Net neutrality is one of the best examples of successful political sloganeering. In reality, the policy is nothing more than a government dictate that requires internet service providers must treat all internet traffic equally and cannot discriminate against sites or charge higher prices for certain types of traffic.
While proponents of “fairness” love it, like most government policies, net neutrality is unnecessary and there are numerous unintended consequences.
Net neutrality is a solution in search of a problem
First and foremost, net neutrality protects against problems that have almost never occurred.
The fundamental premise of net neutrality is that internet service providers have the potential to restrict access to certain sites.
Proponents claim that these ISPs would block smaller independent sites or charge them high rates they couldn’t afford. They argue this would stifle the entrepreneurial spirit of the internet and prevent new companies from getting a foothold.
Fortunately, the examples of that happening are few and far between. Remember, the internet existed for decades before net neutrality was enacted. These cases are also evenly spread out before and after the policy was enacted. There is no evidence that net neutrality had any impact on the number of these cases.
Big internet companies are protected by net neutrality
Secondly, the policy is effectively corporate welfare for big internet companies like Netflix.
Contrary to what its supporters claim, net neutrality doesn’t protect small companies, but rather dominant internet powerhouses like Netflix. Net neutrality is corporate welfare for internet oligarchs.
By mandating all internet traffic must be treated equally, and charged the same rate, the policy protects Netflix from being charge a higher rate. During peak hours, the service consumes up to 37 percent of U.S. bandwidth. That’s more than YouTube, Amazon, and Hulu combined.
Nonetheless, the company that makes $9 billion in annual revenue doesn’t pay internet service providers any additional fees thanks to net neutrality protections. Instead of investing in their own networking infrastructure they’re passing costs onto ISPs and consumers, according to NetCompetition:
Central to the Internet’s value is that it is efficiency enhancing, but only if tera-bandwdith-whales like Netflix, do not use it hyper-inefficiently. Responsible Internet companies distribute their content responsibly. I am not picking on just Netflix on this issue. I strongly criticized Google-YouTube a few years back for similarly inefficiently overusing Internet capacity. I now applaud Google for reversing its runaway Internet usage via more responsible network management and for investing in extensive caching of its content nearer to its users so that it does not consume a wildly disproportionate share of the Internet’s capacity like Netflix does now. Netflix imagines benefits without costs. It does not want to invest in responsible network management on its part, it wants to shift that cost to consumers and everyone else to publicly-subsidize its profitability.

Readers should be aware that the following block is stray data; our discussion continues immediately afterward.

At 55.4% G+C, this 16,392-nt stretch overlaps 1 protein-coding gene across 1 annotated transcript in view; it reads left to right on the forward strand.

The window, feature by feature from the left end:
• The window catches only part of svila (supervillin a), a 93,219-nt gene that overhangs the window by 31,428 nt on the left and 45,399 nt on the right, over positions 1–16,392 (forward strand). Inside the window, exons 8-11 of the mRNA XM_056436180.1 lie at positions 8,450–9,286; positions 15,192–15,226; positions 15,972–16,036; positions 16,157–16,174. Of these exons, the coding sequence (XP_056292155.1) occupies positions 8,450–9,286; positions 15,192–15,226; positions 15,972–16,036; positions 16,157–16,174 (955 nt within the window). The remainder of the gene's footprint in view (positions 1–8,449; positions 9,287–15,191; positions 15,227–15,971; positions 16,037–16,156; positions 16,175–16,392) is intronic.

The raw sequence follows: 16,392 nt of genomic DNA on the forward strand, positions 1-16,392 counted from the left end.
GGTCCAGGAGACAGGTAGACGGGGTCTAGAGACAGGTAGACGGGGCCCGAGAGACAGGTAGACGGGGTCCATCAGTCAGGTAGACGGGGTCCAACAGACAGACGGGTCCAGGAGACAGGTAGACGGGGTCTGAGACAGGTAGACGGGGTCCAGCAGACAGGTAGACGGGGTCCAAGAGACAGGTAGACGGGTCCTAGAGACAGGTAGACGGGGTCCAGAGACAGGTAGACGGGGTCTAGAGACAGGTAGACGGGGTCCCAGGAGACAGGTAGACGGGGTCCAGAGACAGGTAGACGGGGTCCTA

The government has no legal authority to regulate the internet with net neutrality
Finally, the entire premise of net neutrality’s legality falls on Title II regulations that were passed in 1934. A law written before television existed was obviously never meant to cover internet service and using as justification today is absurd.
The government has no legal footing to regulate the internet even if it was a good idea, which it demonstrably isn’t.
The internet not only survived but thrived for the first few decades of its existence before net neutrality was enacted in 2015. It will continue to thrive after the FCC abolishes the Obama administration’s unnecessary and flawed policy.
Net neutrality is a solution to a problem that doesn’t exist which inadvertently provides corporate welfare to a massive oligarchy. The internet will be better off without it.